Formality Is about Efficiency
One of the most blatantly distinctive marks of scholarly writing is the formality of its tone. However, formality does not equal complex language per se. On the contrary, while formality is important for the professionalism of scholarly work, it is efficiency of communication that drives the seeming rigidity of its tone. Even the American Psychological Association prefaces their Publication Manual’s section on style by emphasizing that the “prime objective…is clear communication” (2010, Section 3).
Dissertations Should Be Objective but Not Dry
When an undergraduate first comes across any scholarly writing, she or he probably labels it ‘dry.’ The purpose of this less personal and colorful element to scholarly tone is not to bore or be purposefully erudite, but to maintain objectivity. When writing is streamlined to be less flashy and more blunt, its statements—and their backing evidence—become more apparent. This helps readers to both identify and evaluate the information and evidence presented in a dissertation or academic article. In other words, one of the most important reasons for scholarly tone is the clear communication of information.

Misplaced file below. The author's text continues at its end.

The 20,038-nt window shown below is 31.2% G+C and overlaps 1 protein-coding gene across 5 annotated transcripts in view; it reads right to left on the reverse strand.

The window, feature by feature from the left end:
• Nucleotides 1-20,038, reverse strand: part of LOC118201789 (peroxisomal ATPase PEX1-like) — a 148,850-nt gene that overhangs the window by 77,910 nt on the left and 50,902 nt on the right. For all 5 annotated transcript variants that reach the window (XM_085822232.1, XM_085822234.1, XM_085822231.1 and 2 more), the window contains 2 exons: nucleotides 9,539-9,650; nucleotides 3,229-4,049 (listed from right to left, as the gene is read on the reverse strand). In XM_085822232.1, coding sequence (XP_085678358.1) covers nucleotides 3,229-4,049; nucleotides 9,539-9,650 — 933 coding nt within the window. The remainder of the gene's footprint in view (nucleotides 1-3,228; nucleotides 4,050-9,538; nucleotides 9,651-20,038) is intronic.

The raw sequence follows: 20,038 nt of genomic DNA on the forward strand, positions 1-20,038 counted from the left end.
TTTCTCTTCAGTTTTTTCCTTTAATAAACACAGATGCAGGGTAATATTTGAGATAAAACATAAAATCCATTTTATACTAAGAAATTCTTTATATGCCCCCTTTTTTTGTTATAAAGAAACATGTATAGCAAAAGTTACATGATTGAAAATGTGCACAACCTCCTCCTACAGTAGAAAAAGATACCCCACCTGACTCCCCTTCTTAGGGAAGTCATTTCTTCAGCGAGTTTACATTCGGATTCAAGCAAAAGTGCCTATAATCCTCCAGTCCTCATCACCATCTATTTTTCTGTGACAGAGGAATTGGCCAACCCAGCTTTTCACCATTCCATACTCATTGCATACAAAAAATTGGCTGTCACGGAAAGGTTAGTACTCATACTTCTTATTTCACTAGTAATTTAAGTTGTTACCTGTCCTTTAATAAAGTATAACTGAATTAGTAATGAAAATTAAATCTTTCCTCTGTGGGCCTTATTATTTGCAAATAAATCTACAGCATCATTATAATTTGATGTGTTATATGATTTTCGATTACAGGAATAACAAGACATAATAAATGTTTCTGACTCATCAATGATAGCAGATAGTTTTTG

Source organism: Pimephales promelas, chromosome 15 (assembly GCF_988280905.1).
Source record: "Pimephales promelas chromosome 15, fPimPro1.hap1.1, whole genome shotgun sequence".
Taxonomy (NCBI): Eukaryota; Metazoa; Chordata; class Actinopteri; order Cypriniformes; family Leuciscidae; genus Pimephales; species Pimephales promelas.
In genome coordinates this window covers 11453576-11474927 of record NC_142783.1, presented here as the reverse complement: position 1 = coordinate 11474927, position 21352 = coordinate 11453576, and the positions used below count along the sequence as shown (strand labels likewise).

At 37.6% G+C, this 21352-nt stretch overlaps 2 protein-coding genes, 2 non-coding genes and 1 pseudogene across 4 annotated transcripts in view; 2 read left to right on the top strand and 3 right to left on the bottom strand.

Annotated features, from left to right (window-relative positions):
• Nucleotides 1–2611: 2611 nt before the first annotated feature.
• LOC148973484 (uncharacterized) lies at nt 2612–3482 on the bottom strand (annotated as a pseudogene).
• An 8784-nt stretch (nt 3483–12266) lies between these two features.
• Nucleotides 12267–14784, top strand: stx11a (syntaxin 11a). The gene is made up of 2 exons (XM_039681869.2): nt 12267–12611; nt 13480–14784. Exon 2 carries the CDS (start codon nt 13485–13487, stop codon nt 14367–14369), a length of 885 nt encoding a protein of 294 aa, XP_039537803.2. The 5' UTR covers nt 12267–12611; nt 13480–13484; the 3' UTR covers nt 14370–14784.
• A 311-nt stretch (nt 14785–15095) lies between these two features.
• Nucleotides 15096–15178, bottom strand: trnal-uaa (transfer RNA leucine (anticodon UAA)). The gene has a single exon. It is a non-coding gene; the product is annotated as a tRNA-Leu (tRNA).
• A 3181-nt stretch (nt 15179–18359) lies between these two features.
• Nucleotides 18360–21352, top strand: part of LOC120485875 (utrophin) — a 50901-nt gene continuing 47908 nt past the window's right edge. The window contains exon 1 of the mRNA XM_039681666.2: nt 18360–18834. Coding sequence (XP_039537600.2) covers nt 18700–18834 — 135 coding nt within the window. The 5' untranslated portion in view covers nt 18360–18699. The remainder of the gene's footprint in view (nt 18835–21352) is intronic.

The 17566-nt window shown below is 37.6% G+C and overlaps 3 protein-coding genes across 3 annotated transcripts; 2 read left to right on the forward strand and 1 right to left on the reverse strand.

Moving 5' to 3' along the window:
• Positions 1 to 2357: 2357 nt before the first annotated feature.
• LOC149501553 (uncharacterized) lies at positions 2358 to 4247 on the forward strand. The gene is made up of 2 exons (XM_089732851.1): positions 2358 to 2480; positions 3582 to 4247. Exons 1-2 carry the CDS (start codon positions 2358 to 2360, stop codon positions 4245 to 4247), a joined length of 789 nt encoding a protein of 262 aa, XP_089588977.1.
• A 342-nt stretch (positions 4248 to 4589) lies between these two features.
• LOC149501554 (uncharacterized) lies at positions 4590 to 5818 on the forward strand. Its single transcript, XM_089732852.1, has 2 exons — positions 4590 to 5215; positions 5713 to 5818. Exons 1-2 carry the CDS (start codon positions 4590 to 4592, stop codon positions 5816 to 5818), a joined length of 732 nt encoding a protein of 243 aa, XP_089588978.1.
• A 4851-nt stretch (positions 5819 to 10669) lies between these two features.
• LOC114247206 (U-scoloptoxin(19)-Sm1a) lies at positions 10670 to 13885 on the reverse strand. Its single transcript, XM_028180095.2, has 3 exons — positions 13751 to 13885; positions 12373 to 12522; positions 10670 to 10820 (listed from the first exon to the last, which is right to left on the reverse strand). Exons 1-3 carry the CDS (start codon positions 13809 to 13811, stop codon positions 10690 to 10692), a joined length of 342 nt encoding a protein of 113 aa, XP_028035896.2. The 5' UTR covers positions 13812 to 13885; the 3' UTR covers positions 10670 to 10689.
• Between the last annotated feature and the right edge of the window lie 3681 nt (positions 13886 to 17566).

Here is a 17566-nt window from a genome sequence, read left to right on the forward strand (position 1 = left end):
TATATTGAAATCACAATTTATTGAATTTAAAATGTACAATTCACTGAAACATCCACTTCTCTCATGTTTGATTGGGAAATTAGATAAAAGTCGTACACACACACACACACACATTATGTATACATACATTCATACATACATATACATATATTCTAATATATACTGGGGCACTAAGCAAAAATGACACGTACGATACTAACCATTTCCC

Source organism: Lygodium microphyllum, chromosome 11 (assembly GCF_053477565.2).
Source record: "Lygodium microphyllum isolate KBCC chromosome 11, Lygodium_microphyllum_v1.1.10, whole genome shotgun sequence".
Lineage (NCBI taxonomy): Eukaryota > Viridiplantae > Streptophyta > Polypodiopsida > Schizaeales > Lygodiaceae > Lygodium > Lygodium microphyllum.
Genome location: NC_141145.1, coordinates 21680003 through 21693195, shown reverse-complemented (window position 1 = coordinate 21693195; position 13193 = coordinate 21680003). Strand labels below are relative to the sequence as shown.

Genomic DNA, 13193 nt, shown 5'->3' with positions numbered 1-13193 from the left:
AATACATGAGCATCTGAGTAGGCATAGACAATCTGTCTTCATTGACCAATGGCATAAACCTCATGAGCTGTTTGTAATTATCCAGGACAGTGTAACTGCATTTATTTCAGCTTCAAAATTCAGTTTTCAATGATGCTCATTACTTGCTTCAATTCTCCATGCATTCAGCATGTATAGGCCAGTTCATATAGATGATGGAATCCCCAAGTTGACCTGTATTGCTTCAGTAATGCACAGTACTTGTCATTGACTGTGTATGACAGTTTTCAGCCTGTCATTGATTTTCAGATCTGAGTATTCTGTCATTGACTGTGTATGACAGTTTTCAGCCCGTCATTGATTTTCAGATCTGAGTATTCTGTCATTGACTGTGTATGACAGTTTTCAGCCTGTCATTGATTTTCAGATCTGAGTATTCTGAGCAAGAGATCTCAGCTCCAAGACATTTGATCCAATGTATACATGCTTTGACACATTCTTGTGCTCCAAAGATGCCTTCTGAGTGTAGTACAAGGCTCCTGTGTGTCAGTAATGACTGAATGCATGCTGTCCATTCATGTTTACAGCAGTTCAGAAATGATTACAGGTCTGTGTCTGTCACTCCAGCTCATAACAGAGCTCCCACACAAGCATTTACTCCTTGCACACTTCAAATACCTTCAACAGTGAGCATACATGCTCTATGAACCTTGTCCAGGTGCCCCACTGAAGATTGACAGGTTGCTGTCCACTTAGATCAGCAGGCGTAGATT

Popular articles are written for the general public, while scholarly articles are written for scholars. Though it may seem obvious, it’s important to remember that scholarly tone is professional because writing a dissertation or academic article is a professional undertaking. Scholarly tone condenses writing and addresses its audience bluntly because it is used in writing generated for experts, by experts. Scholarly tone is a way to bring both professionalism and efficiency to a form of communication that has been created for use between experts.
Getting Dissertation Help
Scholarly tone is not intentionally dry, nor is it about using big or complex words. It is professional, streamlined for efficiency, and designed for an audience of experts. Effective use and application of scholarly tone, however, is not always easy. If you have doubts or questions about the tone of your dissertation, or you would like a second opinion on any aspect of your dissertation, contact us for a free consultation and editing assistance.
American Psychological Association (2010). Publication manual of the American Psychological Association (6th ed.). Washington, DC: American Psychological Association.
Scholarly Voice (n.d.). Walden University Writing Center. Retrieved September 10, 2014, from http://writingcenter.waldenu.edu/1082.htm < Pareto Principle: Your Dissertation Is No Exception The History of APA Style >